Event: Honeymoon Open Mic

You’re invited to the event of a lifetime…

Tuesday, June 19 at 8:30 PM – 10 PM

at the Honeymoon,  1053 N State St, Bellingham WA

Encore performance! Poet Shannon Laws hosts a Honeymoon poetry OPEN MIC followed by her “You Love Me, You Love Me Not” beat poetry program accompanied by stand up bassist, Greg Sherman. Shannon’s fresh sense of humor and quietly erotic poetry highlights the joys and aggravations of mid-life singlehood in this collection of love and love maybe poems. Sure to make you go “LOL” and “OOoooOoo”, a fun night for all.

Sign up at Shannon’s Facebook page or in person at the Honeymoon for a slot to read your own love/not love poetry.

If you missed her debut performance of the set in February you got another chance to catch this unique poetry presentation.   Books will be on hand to purchase.

“Shannon Laws’ poems are ventures, many journeys of the mind and imagination… They also probe the mysteries of the human condition, posing elemental issues: love and death and loss, the aching solitariness of human experience, the straining for meaning, clarity and confirmation, the yearning for contact and connection, and the guises humans adopt in the consequent interchange.”
—Ron Leatherbarrow, Professor of Literature, Whatcom Community College

Shannon Laws with her writing hat on. “But the visor is down!” “You don’t need to see to use the force”

 

 

Writer’s Shout Out

renapriest
Rena Priest hanging out, being awesome

Earlier this month Rena Priest, a poet, writer, producer and community activist, interviewed me for her new radio program “Writer’s Shout Out”. Her one-hour interview program takes a look at the life of a writer and the things that inspire them.
This program aired on the non-profit, community station KZAX-LP FM 94.9 last week.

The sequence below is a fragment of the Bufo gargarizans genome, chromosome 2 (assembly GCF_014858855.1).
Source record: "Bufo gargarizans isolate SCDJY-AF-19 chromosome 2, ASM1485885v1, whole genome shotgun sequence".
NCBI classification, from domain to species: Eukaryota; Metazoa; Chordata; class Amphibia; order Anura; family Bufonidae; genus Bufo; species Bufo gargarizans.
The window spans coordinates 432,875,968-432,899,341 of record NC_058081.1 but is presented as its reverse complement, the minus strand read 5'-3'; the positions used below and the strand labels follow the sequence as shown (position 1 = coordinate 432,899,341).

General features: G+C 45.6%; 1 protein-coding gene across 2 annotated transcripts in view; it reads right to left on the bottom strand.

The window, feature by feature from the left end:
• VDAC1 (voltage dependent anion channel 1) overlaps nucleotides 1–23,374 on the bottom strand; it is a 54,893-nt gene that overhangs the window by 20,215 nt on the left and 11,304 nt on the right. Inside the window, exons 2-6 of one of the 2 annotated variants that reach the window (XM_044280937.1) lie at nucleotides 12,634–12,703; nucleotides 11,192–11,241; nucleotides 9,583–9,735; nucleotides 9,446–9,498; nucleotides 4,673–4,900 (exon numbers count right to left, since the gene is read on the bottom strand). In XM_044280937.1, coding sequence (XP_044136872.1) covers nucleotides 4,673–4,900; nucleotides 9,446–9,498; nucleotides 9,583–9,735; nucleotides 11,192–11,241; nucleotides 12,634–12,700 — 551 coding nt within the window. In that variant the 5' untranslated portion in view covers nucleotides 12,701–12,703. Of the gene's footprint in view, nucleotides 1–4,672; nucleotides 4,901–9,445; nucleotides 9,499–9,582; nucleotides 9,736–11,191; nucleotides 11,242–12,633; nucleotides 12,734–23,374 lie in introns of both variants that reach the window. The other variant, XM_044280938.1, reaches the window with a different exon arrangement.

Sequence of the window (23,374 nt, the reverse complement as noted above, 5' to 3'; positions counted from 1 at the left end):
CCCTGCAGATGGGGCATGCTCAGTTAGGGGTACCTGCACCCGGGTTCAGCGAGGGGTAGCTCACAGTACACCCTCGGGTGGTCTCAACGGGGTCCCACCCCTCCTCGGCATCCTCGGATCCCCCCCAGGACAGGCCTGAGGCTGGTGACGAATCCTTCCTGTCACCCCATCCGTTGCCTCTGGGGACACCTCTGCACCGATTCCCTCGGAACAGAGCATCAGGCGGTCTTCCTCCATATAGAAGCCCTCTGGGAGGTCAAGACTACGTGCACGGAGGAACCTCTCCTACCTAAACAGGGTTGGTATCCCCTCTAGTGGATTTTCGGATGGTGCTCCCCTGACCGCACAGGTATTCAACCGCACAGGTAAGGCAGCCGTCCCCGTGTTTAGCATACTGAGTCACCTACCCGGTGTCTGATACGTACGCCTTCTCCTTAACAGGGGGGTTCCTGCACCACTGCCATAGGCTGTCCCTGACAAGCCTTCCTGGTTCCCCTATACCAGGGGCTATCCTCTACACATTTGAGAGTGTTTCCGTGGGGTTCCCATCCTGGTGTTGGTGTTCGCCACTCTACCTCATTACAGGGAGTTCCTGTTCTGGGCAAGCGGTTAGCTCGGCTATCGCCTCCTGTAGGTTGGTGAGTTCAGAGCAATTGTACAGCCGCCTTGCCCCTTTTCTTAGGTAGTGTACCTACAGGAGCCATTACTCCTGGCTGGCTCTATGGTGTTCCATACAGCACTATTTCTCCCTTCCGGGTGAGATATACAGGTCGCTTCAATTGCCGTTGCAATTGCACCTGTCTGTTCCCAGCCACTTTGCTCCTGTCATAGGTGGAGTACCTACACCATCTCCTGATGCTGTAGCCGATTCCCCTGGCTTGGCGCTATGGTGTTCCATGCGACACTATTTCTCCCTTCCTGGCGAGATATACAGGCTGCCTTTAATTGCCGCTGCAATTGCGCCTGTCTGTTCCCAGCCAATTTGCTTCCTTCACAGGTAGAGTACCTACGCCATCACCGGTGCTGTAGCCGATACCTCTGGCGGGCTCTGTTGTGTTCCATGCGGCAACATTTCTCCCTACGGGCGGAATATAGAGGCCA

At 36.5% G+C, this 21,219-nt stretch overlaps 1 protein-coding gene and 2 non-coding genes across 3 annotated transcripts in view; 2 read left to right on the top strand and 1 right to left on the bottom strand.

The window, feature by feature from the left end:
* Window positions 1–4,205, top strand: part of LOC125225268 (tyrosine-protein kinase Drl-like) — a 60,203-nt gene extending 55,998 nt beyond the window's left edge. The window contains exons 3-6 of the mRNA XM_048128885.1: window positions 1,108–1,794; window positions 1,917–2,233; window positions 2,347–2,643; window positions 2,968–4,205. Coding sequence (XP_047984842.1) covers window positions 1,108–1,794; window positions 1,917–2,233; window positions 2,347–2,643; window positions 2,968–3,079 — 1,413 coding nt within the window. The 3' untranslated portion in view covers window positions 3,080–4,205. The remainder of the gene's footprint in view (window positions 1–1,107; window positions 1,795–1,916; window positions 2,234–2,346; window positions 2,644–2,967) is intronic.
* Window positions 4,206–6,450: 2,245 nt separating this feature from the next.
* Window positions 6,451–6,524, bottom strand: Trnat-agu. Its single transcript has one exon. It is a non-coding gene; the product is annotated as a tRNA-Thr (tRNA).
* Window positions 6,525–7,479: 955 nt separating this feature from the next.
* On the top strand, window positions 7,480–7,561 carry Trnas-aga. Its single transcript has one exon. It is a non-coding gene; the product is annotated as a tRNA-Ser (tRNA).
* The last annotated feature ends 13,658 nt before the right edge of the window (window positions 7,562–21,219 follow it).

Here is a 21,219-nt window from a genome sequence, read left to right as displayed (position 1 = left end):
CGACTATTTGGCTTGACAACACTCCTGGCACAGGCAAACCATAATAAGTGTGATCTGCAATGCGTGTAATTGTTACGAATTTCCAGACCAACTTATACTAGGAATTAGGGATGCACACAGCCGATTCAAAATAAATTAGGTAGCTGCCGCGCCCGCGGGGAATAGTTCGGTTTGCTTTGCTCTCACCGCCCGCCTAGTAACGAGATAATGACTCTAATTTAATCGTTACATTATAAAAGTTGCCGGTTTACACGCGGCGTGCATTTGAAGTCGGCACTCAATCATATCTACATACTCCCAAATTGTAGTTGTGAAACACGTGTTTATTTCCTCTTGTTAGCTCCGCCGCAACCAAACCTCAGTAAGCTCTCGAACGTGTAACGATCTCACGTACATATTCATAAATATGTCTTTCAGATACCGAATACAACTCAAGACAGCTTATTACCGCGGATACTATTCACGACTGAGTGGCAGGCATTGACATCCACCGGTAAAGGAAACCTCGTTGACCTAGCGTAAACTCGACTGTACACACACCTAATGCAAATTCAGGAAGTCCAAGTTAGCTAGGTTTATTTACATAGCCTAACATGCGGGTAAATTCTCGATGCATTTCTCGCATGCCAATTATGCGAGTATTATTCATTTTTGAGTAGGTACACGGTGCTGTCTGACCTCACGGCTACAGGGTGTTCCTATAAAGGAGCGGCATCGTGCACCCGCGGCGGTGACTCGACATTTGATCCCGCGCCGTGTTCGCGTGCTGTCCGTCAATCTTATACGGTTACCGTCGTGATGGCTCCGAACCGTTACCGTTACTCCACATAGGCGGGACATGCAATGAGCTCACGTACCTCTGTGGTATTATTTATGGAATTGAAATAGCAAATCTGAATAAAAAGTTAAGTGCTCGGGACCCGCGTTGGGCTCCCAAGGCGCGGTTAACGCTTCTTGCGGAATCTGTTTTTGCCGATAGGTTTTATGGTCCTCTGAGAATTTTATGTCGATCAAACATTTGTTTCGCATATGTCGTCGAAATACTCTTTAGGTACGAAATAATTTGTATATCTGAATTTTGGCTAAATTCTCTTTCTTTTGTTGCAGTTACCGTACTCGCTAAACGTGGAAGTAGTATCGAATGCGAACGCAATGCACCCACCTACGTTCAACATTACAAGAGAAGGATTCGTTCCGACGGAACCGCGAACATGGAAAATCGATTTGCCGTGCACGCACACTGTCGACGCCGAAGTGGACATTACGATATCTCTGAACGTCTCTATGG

It was a fun time!

Thank you, Rena, for the copy to share.

 

Event: 2016 Read-In for Peace

You’re invited~

World Peace Poets’ Fourth Annual
Read-In! Write-On!

 

2016 poetsforpeace 8x11 poster
Poster by Shannon Laws

READ-IN FOR WORLD PEACE
World Peace Poets’ Fourth Annual Read-In! Write-On!
Saturday, September 24, 2015, Doors Open at 5:00 PM

This is a FREE and public event with special musical guests. A light supper will be served at 5:30 along with coffee & tea.

Readers sign-up: Anyone who would like to present 5 minutes on sharing their definition of peace is welcome to sign up now, until all slots are filled, at worldpeacepoets@gmail.com and an approximate time will be assigned to each one, or you can request one.

For more information, or to sign up to read or perform, contact
Carla at: worldpeacepoets at gmail.com

Participants in the 2016 and 2015 World Peace Poet Read-In will be eligible to submit original work for Volume Two of the “Peace Poems” book, to release in 2017!

If you didn’t get the 2013-2014 Vol I edition you can pick up a copy on Amazon by visiting this site:

Ends when the last poet speaks! 

Hosts: Carla Shafer, C.J. Prince, Carol McMillan, Betty Scott and Shannon Laws

Poem / Song: When We Gather

baltimore Reuters Jim Bourg
Photo credit: Baltimore, Reuters / Jim Bourg, April 2015 Protesters form a line in the streets of Baltimore

 

There’s a revolution

flowing through us

when we gather

it is screaming

to be free

 

 

There’s a revelation

flowing through us

when we gather

it is screaming

to be free

-SPL

Tensions In Baltimore Continue To Simmer After Days Of Riots And Protests Over Death Of Freddie Gray
Peaceful Protest Photo credit WGNO / Baltimore April 2015

standing
Photo credit: Baltimore Sun / Colin Campbell, @cmcampbell6

 

More information: http://en.wikipedia.org/wiki/Death_of_Freddie_Gray

 

#